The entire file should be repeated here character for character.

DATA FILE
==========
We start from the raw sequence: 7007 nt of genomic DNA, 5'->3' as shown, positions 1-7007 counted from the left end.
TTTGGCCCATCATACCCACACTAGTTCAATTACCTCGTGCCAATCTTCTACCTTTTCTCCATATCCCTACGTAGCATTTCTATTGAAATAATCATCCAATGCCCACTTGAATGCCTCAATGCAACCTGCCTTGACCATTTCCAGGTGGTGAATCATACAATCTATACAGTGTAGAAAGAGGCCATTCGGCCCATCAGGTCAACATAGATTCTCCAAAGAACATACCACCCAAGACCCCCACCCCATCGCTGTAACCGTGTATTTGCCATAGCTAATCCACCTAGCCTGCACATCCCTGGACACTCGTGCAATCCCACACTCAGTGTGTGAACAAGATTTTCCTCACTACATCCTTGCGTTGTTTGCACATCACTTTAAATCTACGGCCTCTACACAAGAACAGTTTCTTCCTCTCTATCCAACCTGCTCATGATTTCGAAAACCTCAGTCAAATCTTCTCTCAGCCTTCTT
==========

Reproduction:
We start from the raw sequence: 7007 nt of genomic DNA, 5'->3' as shown, positions 1-7007 counted from the left end.
TTTGGCCCATCATACCCACACTAGTTCAATTACCTCGTGCCAATCTTCTACCTTTTCTCCATATCCCTACGTAGCATTTCTATTGAAATAATCATCCAATGCCCACTTGAATGCCTCAATGCAACCTGCCTTGACCATTTCCAGGTGGTGAATCATACAATCTATACAGTGTAGAAAGAGGCCATTCGGCCCATCAGGTCAACATAGATTCTCCAAAGAACATACCACCCAAGACCCCCACCCCATCGCTGTAACCGTGTATTTGCCATAGCTAATCCACCTAGCCTGCACATCCCTGGACACTCGTGCAATCCCACACTCAGTGTGTGAACAAGATTTTCCTCACTACATCCTTGCGTTGTTTGCACATCACTTTAAATCTACGGCCTCTACACAAGAACAGTTTCTTCCTCTCTATCCAACCTGCTCATGATTTCGAAAACCTCAGTCAAATCTTCTCTCAGCCTTCTT